"In 2011 the project was economically beneficial when compared to a similarly sized natural gas unit in 6 of 7 fuel and environmental cost scenarios and offered fuel diversity and zero greenhouse gas emissions not provided by natural gas generation."

According to its own data, FPL generates 64% of the electricity it delivers to rate payers from natural gas and another 20% from nuclear.

U.S. Renaissance Littered with Casualties

The NRC posts on its website current information on the status of early site permits and combined license applications. In some cases the future of the project is best characterized as indefinite limbo because the reviews have been suspended. Examples include Ameren's Callaway site in Missouri and Unistar's Nine Mile Point site in upstate New York.

Ameren keeps trying to convince the Missouri legislature to approve a CWIP mechanism that would allow it to charge ratepayers some construction costs as they are incurred, but has not been successful. Unistar halted the review of a new unit for Nine Mile Point, saying it wanted to put its resources into Calvert Cliffs 3.

Unistar's Calvert Cliff's project is also looking for a U.S. investor since by law, French nuclear builder EDF cannot hold more than a 49% equity stake in the project.

Constellation, the U.S. partner, pulled out after a public dispute with the Energy Department over the credit risk premium assigned to the loan guarantee for the merchant project. The company is now merging with Exelon. 

Exelon CEO John Rowe said in a speech in late 2011 it is "inconceivable" that a new reactor would be built as a merchant at Calvert Cliffs due to the low price of natural gas.

Dominion's North Anna 3, which changed from GE’s ESBWR to a 1,500 MW version of the Mitsubishi reactor, must also wait for the NRC to complete a safety review of that design.

NRG pulled out of the South Texas Project leaving reactor builder Toshiba without a U.S. investor.  The effort to build two fully certified ABWRs is on indefinite hold.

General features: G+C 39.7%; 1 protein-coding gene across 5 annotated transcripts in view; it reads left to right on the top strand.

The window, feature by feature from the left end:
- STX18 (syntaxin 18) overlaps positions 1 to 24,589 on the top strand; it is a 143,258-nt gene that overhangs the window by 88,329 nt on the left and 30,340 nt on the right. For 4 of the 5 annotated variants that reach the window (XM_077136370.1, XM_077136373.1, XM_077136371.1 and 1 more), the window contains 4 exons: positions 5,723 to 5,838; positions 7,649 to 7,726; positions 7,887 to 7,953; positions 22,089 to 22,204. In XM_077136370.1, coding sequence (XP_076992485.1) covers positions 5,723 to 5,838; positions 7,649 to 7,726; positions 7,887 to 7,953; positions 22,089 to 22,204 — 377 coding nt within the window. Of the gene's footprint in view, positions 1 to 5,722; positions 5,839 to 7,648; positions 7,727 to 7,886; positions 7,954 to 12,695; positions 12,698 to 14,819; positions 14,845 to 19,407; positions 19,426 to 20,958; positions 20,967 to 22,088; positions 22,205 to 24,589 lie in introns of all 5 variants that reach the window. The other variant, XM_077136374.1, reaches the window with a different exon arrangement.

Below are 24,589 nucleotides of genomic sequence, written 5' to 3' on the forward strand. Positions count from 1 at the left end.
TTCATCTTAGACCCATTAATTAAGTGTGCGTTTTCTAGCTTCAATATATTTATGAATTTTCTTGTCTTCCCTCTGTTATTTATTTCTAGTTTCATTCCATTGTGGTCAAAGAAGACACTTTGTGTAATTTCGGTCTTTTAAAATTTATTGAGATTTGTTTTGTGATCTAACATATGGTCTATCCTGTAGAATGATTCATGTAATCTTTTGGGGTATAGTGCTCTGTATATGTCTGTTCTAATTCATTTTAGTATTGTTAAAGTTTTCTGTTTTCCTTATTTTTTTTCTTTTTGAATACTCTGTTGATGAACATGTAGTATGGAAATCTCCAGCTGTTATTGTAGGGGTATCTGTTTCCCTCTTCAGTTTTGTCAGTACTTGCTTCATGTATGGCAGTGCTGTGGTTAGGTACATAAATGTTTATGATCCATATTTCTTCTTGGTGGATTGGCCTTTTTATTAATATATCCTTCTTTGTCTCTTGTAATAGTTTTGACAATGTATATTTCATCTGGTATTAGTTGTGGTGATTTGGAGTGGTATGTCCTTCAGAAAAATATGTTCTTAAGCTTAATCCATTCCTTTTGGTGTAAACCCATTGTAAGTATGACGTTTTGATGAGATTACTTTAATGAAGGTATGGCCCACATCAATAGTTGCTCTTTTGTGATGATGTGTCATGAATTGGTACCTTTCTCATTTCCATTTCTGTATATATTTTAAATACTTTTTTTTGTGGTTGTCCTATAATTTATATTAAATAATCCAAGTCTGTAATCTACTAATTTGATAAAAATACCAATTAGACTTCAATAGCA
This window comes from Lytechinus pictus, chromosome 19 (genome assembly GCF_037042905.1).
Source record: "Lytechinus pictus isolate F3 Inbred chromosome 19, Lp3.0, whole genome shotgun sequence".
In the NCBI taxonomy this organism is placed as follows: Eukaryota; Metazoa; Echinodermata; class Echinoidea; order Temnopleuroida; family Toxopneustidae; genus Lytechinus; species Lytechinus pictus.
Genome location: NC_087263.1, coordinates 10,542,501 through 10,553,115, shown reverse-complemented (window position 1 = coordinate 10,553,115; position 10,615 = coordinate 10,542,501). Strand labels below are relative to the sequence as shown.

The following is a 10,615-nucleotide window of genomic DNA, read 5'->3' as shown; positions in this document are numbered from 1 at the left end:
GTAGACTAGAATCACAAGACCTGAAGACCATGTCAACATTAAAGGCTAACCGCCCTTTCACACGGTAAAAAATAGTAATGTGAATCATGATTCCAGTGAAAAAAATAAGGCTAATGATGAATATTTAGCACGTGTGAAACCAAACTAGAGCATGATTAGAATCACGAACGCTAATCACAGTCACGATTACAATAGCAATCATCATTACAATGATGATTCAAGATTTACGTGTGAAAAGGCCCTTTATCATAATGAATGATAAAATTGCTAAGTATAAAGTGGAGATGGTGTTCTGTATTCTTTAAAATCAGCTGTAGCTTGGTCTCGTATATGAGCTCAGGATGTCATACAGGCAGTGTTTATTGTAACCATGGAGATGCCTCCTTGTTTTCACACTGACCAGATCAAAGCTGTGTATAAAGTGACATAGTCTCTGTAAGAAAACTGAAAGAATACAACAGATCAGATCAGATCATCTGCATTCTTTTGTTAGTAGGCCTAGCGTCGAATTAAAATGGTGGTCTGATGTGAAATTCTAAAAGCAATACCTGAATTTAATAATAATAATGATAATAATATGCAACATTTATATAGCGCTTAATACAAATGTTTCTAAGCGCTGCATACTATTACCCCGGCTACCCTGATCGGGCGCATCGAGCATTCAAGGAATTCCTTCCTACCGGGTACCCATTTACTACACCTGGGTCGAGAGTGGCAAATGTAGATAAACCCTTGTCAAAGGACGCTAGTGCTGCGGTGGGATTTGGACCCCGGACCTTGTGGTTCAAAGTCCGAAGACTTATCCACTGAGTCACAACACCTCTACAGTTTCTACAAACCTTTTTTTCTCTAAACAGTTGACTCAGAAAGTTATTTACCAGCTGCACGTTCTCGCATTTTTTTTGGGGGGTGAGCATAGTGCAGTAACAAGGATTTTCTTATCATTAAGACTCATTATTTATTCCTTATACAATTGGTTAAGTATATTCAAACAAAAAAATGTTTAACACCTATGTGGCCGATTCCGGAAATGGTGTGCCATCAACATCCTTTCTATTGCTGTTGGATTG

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Tuesday, March 6, 2012

Good news about nuclear energy – March 2012

Mexico steps on the gas and opens options for new reactors

natural_gasIt wasn't too long ago that the Mexican government was cancelling plans for up to 16 new reactors to provide electricity due to the discovery of massive new amounts of shale-based natural gas. However, Mexican Energy Minister Jordy Herrera now says the government will consider new reactors as part of its energy strategy through 2026.

He told financial wire services March 1, "it is time to put nuclear power on the table," and added that the nation could "easily" build two new reactors at its Laguna Verde power station. Currently, Mexico operates two BWRs there generating about 1,600 MW.

One of the reasons that Mexico is reconsidering nuclear energy is that it wants to connect the entire nation to the grid, and for that to happen it needs the reliability of nuclear reactors. Mexico also plans to build solar and wind power, but cannot get the electricity generated by these technologies to market without base load sources.

Another reason is that looking further into the future, Herrera says the government realizes the gas won't last forever and new reactors have a long lead time. Another reason is that the government wants to reduce greenhouse gas emissions which is an outcome that is supported by replacing fossil plants with nuclear reactors.

Read the full story exclusively at Cool Hand Nuke online now.

coolhandnuke